Karl Numinen can be reached at karl@numinenlaw.com or (906) 226-2580 and Phillip Toutant can be reached at phillip@numinenlaw.com or (906) 226-2580.

02 Nov
Michigan Supreme Court Hears Oral Argument on the Parked Vehicle Exception in No-Fault Case
Posted Under General

In limited circumstances, a person injured by the ownership, operation, maintenance, or use of a parked car can receive Michigan No-Fault benefits. For example, a person can receive benefits under No-Fault if injured when a car is parked in a way that causes unreasonable risk of bodily injury, while in the car or getting in/out of the car, loading/unloading the car or where injured by the use of equipment permanently attached to a car or truck. No-Fault benefits are not available for parked car injuries if the injury is compensable under workman’s compensation or similar laws.

Though the No-Fault Act indicates that someone should receive benefits where “the injury was a direct result of … property being lifted onto or lowered from the vehicle in loading or unloading process,” in 1998, the Michigan Court of Appeals, in McKenzie v Auto Club Ins Ass’n, made the question more difficult when it held that the injury must also be “closely related to the transportational function of automobiles.” A recent case has brought the issue before the Michigan Supreme Court. In Kemp v Farm Bureau General Ins. Co. of Michigan, the Michigan Court of Appeals approved a trial court’s denial of No-Fault benefits to a person who tore his calf muscle when removing a briefcase, an overnight bag and a thermos from the floor of the back seat of his truck. However, one of the three appeals court judges disagreed, arguing that if the legislature found that there should be benefits for injuries that are a direct result of property being lifted onto or lowered from the vehicle in the unloading process, the injured person should receive No-Fault benefits. Mr. Kemp has now filed a leave application to the Michigan Supreme Court, which heard oral argument on the case on October 6, 2016. We now await the Michigan Supreme Court’s decision on whether No-Fault benefits are available in this circumstance.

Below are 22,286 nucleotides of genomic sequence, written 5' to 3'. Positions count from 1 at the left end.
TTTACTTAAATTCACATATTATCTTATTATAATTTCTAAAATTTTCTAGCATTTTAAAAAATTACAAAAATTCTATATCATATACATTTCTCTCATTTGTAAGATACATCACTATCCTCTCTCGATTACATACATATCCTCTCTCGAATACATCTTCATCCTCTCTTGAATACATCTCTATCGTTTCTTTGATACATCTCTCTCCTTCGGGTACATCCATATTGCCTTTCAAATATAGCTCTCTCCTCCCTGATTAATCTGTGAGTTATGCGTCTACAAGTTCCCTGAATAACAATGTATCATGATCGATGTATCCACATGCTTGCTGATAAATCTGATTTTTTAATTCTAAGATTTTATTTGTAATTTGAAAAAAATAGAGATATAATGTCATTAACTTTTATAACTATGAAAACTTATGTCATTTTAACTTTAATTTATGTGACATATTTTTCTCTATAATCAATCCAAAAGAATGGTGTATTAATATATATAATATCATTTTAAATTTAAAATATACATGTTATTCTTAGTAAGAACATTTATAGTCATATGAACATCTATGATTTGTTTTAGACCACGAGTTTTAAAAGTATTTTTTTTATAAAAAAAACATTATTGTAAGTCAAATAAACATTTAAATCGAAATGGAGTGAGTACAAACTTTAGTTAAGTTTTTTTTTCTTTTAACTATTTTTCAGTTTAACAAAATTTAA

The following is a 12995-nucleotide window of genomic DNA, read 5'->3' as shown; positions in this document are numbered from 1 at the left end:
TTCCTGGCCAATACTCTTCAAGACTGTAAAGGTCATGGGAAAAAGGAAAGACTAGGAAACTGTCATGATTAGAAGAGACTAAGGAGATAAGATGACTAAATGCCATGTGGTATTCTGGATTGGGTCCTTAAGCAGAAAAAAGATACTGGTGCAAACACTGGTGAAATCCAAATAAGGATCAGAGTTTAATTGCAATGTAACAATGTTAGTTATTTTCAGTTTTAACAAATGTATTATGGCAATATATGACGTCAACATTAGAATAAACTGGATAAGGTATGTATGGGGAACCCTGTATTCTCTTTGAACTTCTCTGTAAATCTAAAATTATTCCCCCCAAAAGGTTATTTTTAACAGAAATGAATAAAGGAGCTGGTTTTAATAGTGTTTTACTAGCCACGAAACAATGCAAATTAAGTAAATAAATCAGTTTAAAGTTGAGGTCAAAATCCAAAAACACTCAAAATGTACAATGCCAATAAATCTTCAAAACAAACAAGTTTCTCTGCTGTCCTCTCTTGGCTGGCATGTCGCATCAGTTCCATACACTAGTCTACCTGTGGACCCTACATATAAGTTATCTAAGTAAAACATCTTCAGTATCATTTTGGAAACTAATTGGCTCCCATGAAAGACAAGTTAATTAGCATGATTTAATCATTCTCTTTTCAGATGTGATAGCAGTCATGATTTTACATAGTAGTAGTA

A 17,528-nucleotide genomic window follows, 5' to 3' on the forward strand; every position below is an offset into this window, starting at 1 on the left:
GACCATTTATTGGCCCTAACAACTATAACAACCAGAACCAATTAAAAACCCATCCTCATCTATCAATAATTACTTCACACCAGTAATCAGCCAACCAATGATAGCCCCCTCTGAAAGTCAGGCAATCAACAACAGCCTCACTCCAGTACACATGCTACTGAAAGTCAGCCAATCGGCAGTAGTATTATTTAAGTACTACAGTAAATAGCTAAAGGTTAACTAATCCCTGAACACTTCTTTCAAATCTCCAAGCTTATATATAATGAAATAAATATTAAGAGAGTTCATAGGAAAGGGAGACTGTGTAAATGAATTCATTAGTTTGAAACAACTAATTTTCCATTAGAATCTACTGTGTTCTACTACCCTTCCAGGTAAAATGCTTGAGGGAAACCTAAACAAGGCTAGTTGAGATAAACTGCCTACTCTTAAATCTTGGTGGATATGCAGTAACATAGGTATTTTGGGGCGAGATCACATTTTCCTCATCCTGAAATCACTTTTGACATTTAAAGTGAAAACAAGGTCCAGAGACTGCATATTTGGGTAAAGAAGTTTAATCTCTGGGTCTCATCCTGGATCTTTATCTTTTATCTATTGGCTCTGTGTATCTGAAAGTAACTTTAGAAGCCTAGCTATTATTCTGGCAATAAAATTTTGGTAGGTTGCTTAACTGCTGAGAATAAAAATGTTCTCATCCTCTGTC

While this case seems to fit within the “parked vehicle exception” to the No-Fault Act, it illustrates the significance highly-nuanced facts can have on whether or not someone qualifies for No-Fault benefits. For example, the Michigan Court of Appeals has previously held that where a person was injured by reaching for a briefcase while sitting in his parked car, he was not entitled to No-Fault benefits. Shellenberger v Insurance Co of North America (1990). No matter the Michigan Supreme Court’s ultimate decision in the Kemp case, it shows the importance of obtaining guidance from legal counsel when considering your options if you have a potential Michigan No-Fault claim. The law firm of Numinen, DeForge & Mathieu, PC represents people injured by at-fault drivers under the Michigan No-Fault Act. The firm represents clients throughout the Upper Peninsula, including Marquette, Houghton, Sault Ste. Marie, Escanaba, Menominee and Iron Mountain. To speak to an attorney, please contact Phil Toutant at phillip@numinenlaw.com or at (906) 226-2580.

30 Oct